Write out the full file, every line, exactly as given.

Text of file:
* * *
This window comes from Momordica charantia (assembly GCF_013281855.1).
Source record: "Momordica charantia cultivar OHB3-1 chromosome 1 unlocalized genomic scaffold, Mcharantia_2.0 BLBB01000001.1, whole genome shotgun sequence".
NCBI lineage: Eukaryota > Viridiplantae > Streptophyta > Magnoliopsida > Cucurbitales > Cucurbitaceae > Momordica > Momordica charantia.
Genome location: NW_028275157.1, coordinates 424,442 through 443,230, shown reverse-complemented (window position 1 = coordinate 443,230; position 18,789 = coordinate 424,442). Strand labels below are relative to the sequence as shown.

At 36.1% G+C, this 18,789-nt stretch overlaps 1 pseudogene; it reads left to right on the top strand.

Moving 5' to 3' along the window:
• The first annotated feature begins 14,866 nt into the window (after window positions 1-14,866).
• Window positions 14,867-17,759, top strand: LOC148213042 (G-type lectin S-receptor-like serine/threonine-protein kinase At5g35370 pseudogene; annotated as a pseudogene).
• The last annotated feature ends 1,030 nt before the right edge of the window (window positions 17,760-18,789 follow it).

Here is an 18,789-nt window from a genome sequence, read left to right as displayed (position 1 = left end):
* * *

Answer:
This window comes from Momordica charantia (assembly GCF_013281855.1).
Source record: "Momordica charantia cultivar OHB3-1 chromosome 1 unlocalized genomic scaffold, Mcharantia_2.0 BLBB01000001.1, whole genome shotgun sequence".
NCBI lineage: Eukaryota > Viridiplantae > Streptophyta > Magnoliopsida > Cucurbitales > Cucurbitaceae > Momordica > Momordica charantia.
Genome location: NW_028275157.1, coordinates 424,442 through 443,230, shown reverse-complemented (window position 1 = coordinate 443,230; position 18,789 = coordinate 424,442). Strand labels below are relative to the sequence as shown.

At 36.1% G+C, this 18,789-nt stretch overlaps 1 pseudogene; it reads left to right on the top strand.

Moving 5' to 3' along the window:
• The first annotated feature begins 14,866 nt into the window (after window positions 1-14,866).
• Window positions 14,867-17,759, top strand: LOC148213042 (G-type lectin S-receptor-like serine/threonine-protein kinase At5g35370 pseudogene; annotated as a pseudogene).
• The last annotated feature ends 1,030 nt before the right edge of the window (window positions 17,760-18,789 follow it).

Here is an 18,789-nt window from a genome sequence, read left to right as displayed (position 1 = left end):